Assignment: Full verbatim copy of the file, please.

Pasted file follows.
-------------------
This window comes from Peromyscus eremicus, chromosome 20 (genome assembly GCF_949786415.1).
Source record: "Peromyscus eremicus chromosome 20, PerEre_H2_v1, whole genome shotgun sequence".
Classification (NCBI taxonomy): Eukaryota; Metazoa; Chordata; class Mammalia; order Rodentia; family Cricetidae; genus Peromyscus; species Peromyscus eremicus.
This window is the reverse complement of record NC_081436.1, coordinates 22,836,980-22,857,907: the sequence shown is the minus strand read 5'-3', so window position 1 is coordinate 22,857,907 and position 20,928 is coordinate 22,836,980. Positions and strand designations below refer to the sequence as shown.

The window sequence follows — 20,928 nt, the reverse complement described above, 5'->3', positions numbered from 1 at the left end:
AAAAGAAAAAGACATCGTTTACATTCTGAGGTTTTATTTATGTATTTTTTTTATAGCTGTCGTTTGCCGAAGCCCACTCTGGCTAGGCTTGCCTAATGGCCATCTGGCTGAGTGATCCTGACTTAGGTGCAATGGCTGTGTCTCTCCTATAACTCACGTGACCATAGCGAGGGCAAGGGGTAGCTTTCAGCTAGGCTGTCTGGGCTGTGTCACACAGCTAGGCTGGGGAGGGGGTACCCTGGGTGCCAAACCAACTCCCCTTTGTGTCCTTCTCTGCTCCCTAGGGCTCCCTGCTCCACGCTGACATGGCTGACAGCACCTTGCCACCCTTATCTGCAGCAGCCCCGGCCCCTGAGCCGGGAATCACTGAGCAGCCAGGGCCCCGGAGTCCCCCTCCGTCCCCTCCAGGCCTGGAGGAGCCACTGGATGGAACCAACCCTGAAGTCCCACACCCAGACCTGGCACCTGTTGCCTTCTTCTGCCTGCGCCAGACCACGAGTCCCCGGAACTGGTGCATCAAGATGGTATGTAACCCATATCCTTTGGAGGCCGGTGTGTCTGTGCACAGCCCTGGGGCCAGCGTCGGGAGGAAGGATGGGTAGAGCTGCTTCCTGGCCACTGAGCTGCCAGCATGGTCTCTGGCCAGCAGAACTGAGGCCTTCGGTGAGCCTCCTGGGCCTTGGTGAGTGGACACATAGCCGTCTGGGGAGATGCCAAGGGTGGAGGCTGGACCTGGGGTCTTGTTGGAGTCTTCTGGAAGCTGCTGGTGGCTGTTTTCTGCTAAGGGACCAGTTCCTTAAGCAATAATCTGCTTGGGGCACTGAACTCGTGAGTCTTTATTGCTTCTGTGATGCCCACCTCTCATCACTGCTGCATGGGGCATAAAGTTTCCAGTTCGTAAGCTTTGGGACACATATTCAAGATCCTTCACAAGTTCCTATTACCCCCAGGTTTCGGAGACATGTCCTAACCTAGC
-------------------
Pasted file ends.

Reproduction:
This window comes from Peromyscus eremicus, chromosome 20 (genome assembly GCF_949786415.1).
Source record: "Peromyscus eremicus chromosome 20, PerEre_H2_v1, whole genome shotgun sequence".
Classification (NCBI taxonomy): Eukaryota; Metazoa; Chordata; class Mammalia; order Rodentia; family Cricetidae; genus Peromyscus; species Peromyscus eremicus.
This window is the reverse complement of record NC_081436.1, coordinates 22,836,980-22,857,907: the sequence shown is the minus strand read 5'-3', so window position 1 is coordinate 22,857,907 and position 20,928 is coordinate 22,836,980. Positions and strand designations below refer to the sequence as shown.

The window sequence follows — 20,928 nt, the reverse complement described above, 5'->3', positions numbered from 1 at the left end:
AAAAGAAAAAGACATCGTTTACATTCTGAGGTTTTATTTATGTATTTTTTTTATAGCTGTCGTTTGCCGAAGCCCACTCTGGCTAGGCTTGCCTAATGGCCATCTGGCTGAGTGATCCTGACTTAGGTGCAATGGCTGTGTCTCTCCTATAACTCACGTGACCATAGCGAGGGCAAGGGGTAGCTTTCAGCTAGGCTGTCTGGGCTGTGTCACACAGCTAGGCTGGGGAGGGGGTACCCTGGGTGCCAAACCAACTCCCCTTTGTGTCCTTCTCTGCTCCCTAGGGCTCCCTGCTCCACGCTGACATGGCTGACAGCACCTTGCCACCCTTATCTGCAGCAGCCCCGGCCCCTGAGCCGGGAATCACTGAGCAGCCAGGGCCCCGGAGTCCCCCTCCGTCCCCTCCAGGCCTGGAGGAGCCACTGGATGGAACCAACCCTGAAGTCCCACACCCAGACCTGGCACCTGTTGCCTTCTTCTGCCTGCGCCAGACCACGAGTCCCCGGAACTGGTGCATCAAGATGGTATGTAACCCATATCCTTTGGAGGCCGGTGTGTCTGTGCACAGCCCTGGGGCCAGCGTCGGGAGGAAGGATGGGTAGAGCTGCTTCCTGGCCACTGAGCTGCCAGCATGGTCTCTGGCCAGCAGAACTGAGGCCTTCGGTGAGCCTCCTGGGCCTTGGTGAGTGGACACATAGCCGTCTGGGGAGATGCCAAGGGTGGAGGCTGGACCTGGGGTCTTGTTGGAGTCTTCTGGAAGCTGCTGGTGGCTGTTTTCTGCTAAGGGACCAGTTCCTTAAGCAATAATCTGCTTGGGGCACTGAACTCGTGAGTCTTTATTGCTTCTGTGATGCCCACCTCTCATCACTGCTGCATGGGGCATAAAGTTTCCAGTTCGTAAGCTTTGGGACACATATTCAAGATCCTTCACAAGTTCCTATTACCCCCAGGTTTCGGAGACATGTCCTAACCTAGC